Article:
# Topic: Best way to score difficult meters??

1. ## Best way to score difficult meters??

The discussion of writing out odd time changes was bogging down another thread so I hoped we could continue it here...

2. ## Re: Best way to score difficult meters??

If I well understand, conductors and performers ask for a more direct rendition of the internal basic rithm of complex meters:

1) semplification: if 7 is 4+3, you can write two bars 4 and 3; if 7 is 2+3+2, again you can write 3 bars etc.

2) clean writing: if the internal division is very complex or not natural (as in polirithmic writing can happen, or due to forced complex rithmic seriality) the way to write it is again very important, and the performer will read it easily if group of notes and bars are showing the basic accent distribution, divided in binary or ternary elements sequence, and isolating irreguliar groups.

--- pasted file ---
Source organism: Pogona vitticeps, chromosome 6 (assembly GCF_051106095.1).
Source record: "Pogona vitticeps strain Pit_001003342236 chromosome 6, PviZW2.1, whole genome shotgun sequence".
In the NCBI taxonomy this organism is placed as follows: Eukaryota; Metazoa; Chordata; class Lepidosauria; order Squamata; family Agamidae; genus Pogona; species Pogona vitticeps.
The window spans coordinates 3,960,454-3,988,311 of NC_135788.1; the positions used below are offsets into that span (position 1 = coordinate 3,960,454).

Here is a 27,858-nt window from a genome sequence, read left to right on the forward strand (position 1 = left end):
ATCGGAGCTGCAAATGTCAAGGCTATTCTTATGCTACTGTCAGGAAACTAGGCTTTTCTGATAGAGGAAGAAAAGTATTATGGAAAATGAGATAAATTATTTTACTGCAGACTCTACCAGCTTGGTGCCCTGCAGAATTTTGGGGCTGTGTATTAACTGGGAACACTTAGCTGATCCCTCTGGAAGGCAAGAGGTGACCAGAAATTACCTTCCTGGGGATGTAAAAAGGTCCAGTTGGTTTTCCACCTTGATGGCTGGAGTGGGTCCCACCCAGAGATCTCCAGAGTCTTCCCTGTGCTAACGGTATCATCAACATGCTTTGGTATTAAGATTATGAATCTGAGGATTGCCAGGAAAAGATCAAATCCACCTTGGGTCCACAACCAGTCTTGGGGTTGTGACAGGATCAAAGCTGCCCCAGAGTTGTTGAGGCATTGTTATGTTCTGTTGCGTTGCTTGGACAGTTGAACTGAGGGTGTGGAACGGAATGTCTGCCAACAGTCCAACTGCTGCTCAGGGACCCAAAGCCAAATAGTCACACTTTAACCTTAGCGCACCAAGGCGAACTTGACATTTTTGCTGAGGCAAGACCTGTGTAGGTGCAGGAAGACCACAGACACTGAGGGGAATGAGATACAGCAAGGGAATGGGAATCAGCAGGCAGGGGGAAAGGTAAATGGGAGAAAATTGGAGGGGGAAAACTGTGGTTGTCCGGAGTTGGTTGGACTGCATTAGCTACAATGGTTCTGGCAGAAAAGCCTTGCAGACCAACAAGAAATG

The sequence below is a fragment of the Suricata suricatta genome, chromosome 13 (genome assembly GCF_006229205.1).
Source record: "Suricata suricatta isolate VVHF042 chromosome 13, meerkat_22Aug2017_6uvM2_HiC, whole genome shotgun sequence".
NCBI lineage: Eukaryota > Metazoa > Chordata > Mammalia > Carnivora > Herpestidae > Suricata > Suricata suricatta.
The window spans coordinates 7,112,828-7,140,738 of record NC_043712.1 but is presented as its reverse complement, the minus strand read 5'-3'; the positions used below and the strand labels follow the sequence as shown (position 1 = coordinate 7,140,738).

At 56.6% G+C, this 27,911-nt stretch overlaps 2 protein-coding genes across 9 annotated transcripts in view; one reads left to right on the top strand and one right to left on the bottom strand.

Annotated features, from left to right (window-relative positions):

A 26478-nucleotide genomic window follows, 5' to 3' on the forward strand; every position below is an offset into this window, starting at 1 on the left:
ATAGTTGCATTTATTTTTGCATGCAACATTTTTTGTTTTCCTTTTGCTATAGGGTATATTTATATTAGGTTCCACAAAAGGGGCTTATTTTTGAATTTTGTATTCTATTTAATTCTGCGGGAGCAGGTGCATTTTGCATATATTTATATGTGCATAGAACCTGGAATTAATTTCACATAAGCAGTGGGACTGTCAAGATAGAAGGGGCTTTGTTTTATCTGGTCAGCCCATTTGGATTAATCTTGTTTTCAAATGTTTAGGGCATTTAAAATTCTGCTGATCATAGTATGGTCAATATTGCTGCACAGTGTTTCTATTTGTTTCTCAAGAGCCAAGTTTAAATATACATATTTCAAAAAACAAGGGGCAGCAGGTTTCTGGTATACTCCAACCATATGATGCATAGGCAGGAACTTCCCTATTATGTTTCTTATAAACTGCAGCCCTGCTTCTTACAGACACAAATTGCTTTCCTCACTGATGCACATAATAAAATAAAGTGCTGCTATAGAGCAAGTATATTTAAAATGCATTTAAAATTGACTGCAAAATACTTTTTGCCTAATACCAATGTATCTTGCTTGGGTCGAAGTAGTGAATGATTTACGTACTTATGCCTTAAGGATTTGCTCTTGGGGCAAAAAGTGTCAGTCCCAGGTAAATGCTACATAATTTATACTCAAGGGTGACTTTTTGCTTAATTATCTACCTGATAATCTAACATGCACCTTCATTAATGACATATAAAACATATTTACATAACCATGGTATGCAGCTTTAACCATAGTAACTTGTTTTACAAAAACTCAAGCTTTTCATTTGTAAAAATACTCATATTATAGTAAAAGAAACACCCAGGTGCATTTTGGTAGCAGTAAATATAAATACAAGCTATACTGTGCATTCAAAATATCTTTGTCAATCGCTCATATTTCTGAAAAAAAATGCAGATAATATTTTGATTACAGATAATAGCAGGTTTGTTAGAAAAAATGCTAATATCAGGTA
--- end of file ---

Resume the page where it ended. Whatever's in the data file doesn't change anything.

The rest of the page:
In the composition class, my professors were asking exactly for this approach, and considered an error to fix, every different use of notation (of course if not justified by some temporary and voluntary effect, that must be immediately evident and understandable).

3. ## Re: Best way to score difficult meters??

Another of the very, very important aspect is how the bar lines in eighths and sixteenths are connected and broken. Everything should look logical and organized. If you are composing a piece in 7/8 and the beat division is 2+2+3, then an eighth note run would be broken up the same way.

4. ## Re: Best way to score difficult meters??

Fred, I posted this yesterday in the originating thread, so I'll just repost it here since it seems apt to the topic: